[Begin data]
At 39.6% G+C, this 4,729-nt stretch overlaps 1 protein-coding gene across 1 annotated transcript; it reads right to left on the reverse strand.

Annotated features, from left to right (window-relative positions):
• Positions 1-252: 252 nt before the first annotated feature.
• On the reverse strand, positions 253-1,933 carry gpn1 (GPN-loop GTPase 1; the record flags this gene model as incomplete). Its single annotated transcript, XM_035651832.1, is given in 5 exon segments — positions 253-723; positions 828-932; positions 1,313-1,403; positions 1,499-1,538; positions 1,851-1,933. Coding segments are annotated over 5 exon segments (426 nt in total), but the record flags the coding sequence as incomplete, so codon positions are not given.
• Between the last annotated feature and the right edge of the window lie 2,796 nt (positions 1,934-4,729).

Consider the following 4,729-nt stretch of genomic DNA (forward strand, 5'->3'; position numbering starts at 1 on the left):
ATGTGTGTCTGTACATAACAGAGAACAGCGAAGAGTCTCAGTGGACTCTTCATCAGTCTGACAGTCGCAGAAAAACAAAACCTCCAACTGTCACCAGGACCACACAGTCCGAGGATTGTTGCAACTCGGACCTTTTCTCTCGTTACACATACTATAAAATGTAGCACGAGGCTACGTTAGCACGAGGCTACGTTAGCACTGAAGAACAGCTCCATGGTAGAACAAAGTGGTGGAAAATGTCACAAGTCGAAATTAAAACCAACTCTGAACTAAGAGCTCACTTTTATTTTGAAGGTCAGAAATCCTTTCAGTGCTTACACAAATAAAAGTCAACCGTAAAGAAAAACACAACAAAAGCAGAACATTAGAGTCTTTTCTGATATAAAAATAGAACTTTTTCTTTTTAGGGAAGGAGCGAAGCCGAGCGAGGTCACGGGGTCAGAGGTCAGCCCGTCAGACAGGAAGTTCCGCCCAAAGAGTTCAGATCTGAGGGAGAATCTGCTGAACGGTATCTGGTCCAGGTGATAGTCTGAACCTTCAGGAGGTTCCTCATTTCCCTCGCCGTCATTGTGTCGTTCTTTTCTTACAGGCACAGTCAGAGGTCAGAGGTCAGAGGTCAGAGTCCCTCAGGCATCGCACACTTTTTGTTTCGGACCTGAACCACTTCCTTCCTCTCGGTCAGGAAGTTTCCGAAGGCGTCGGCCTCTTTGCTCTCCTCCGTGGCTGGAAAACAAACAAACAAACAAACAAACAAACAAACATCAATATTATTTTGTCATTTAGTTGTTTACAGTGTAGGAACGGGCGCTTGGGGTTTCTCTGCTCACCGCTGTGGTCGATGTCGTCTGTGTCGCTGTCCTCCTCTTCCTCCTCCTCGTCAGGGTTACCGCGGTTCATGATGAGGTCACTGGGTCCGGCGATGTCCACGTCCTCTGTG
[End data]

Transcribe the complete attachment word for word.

At 39.6% G+C, this 4,729-nt stretch overlaps 1 protein-coding gene across 1 annotated transcript; it reads right to left on the reverse strand.

Annotated features, from left to right (window-relative positions):
• Positions 1-252: 252 nt before the first annotated feature.
• On the reverse strand, positions 253-1,933 carry gpn1 (GPN-loop GTPase 1; the record flags this gene model as incomplete). Its single annotated transcript, XM_035651832.1, is given in 5 exon segments — positions 253-723; positions 828-932; positions 1,313-1,403; positions 1,499-1,538; positions 1,851-1,933. Coding segments are annotated over 5 exon segments (426 nt in total), but the record flags the coding sequence as incomplete, so codon positions are not given.
• Between the last annotated feature and the right edge of the window lie 2,796 nt (positions 1,934-4,729).

Consider the following 4,729-nt stretch of genomic DNA (forward strand, 5'->3'; position numbering starts at 1 on the left):
ATGTGTGTCTGTACATAACAGAGAACAGCGAAGAGTCTCAGTGGACTCTTCATCAGTCTGACAGTCGCAGAAAAACAAAACCTCCAACTGTCACCAGGACCACACAGTCCGAGGATTGTTGCAACTCGGACCTTTTCTCTCGTTACACATACTATAAAATGTAGCACGAGGCTACGTTAGCACGAGGCTACGTTAGCACTGAAGAACAGCTCCATGGTAGAACAAAGTGGTGGAAAATGTCACAAGTCGAAATTAAAACCAACTCTGAACTAAGAGCTCACTTTTATTTTGAAGGTCAGAAATCCTTTCAGTGCTTACACAAATAAAAGTCAACCGTAAAGAAAAACACAACAAAAGCAGAACATTAGAGTCTTTTCTGATATAAAAATAGAACTTTTTCTTTTTAGGGAAGGAGCGAAGCCGAGCGAGGTCACGGGGTCAGAGGTCAGCCCGTCAGACAGGAAGTTCCGCCCAAAGAGTTCAGATCTGAGGGAGAATCTGCTGAACGGTATCTGGTCCAGGTGATAGTCTGAACCTTCAGGAGGTTCCTCATTTCCCTCGCCGTCATTGTGTCGTTCTTTTCTTACAGGCACAGTCAGAGGTCAGAGGTCAGAGGTCAGAGTCCCTCAGGCATCGCACACTTTTTGTTTCGGACCTGAACCACTTCCTTCCTCTCGGTCAGGAAGTTTCCGAAGGCGTCGGCCTCTTTGCTCTCCTCCGTGGCTGGAAAACAAACAAACAAACAAACAAACAAACAAACATCAATATTATTTTGTCATTTAGTTGTTTACAGTGTAGGAACGGGCGCTTGGGGTTTCTCTGCTCACCGCTGTGGTCGATGTCGTCTGTGTCGCTGTCCTCCTCTTCCTCCTCCTCGTCAGGGTTACCGCGGTTCATGATGAGGTCACTGGGTCCGGCGATGTCCACGTCCTCTGTG